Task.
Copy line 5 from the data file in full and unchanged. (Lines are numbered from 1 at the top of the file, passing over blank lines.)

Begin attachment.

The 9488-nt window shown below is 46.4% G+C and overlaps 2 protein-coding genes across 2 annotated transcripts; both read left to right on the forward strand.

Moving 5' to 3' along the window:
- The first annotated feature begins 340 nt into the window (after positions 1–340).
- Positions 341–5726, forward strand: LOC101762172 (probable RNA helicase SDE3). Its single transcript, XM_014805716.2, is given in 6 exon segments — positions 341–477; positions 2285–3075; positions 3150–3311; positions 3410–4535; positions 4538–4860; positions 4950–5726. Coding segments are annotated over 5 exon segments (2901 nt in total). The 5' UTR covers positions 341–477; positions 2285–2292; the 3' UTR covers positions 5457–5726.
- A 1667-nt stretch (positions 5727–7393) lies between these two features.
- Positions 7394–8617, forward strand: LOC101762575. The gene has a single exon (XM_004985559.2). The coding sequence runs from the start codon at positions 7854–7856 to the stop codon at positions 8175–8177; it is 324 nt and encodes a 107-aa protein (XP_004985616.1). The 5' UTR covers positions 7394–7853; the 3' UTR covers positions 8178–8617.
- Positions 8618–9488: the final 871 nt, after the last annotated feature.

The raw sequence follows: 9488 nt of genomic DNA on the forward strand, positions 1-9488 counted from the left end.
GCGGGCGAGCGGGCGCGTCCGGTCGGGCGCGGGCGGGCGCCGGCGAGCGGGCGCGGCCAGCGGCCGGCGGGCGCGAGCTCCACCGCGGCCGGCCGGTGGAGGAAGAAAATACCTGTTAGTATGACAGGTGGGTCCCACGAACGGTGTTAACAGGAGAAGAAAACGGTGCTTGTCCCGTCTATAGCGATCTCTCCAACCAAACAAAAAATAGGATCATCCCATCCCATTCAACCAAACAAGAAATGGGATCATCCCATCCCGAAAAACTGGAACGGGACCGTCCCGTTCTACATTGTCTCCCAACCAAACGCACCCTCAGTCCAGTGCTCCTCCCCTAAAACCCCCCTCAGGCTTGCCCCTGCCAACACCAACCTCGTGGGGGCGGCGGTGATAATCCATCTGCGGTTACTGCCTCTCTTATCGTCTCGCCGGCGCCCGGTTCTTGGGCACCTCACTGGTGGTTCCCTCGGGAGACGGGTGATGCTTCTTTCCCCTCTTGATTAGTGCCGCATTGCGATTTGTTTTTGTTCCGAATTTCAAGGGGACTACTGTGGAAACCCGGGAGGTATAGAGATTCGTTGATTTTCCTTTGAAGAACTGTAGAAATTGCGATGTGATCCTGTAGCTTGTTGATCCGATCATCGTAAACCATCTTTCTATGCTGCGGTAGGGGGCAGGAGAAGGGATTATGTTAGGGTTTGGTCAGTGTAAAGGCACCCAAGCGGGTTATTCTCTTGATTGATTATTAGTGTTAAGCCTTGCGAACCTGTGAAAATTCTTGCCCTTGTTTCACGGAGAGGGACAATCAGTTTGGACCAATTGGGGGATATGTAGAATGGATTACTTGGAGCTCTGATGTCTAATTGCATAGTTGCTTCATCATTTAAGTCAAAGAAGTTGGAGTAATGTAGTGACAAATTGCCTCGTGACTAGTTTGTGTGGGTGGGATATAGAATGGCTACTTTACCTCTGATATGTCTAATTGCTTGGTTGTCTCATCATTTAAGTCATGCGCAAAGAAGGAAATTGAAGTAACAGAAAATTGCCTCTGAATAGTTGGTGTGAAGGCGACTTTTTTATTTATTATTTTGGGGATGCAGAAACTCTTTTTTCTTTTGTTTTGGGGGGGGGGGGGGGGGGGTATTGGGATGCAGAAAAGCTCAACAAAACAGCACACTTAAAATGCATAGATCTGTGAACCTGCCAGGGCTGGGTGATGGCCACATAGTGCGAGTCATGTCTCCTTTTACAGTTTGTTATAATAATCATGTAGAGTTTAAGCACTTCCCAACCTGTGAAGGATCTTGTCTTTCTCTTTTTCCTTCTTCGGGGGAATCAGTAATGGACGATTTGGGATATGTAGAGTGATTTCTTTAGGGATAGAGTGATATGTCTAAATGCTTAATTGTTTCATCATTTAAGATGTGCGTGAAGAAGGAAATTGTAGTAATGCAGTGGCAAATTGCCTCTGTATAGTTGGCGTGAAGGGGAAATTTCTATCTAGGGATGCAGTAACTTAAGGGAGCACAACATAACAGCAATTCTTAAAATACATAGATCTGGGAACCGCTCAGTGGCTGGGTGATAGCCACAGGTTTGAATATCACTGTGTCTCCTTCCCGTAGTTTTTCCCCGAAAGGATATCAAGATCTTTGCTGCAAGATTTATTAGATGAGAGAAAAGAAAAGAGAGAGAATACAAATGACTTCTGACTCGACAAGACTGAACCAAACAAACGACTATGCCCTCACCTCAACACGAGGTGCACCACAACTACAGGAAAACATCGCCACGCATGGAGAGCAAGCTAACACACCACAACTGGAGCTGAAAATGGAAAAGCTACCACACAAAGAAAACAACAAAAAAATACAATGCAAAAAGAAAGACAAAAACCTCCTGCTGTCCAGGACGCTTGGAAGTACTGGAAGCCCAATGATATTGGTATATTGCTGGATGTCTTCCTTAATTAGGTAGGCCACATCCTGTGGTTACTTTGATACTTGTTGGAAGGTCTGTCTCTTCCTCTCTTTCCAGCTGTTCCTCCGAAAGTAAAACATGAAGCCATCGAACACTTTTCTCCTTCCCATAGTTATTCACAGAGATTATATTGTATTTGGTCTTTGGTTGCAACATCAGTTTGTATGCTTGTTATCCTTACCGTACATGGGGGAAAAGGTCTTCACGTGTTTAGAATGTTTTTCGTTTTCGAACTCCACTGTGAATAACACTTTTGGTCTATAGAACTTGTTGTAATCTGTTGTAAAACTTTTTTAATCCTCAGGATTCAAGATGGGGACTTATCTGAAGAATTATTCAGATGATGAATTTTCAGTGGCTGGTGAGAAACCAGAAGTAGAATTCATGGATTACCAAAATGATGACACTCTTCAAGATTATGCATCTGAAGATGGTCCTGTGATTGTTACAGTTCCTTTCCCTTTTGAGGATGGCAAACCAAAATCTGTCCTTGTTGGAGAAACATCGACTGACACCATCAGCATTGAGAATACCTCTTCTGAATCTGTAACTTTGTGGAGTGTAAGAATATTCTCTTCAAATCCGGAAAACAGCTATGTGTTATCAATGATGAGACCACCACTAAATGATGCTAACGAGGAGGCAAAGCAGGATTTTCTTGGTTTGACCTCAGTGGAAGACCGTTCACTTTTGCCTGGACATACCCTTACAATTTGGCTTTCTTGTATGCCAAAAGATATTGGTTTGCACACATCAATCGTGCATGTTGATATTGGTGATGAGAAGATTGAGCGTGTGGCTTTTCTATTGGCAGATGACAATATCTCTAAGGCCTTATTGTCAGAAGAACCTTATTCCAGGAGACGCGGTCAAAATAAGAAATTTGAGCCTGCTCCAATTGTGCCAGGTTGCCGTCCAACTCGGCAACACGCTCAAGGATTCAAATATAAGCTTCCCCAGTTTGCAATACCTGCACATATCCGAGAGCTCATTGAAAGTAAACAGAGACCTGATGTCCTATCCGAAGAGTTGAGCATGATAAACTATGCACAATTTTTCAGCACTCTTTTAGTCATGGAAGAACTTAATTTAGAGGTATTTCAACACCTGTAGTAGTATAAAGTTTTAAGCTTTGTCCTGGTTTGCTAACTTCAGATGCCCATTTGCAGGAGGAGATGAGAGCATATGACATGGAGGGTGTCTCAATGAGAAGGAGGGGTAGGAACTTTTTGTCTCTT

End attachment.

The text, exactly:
- A 1667-nt stretch (positions 5727–7393) lies between these two features.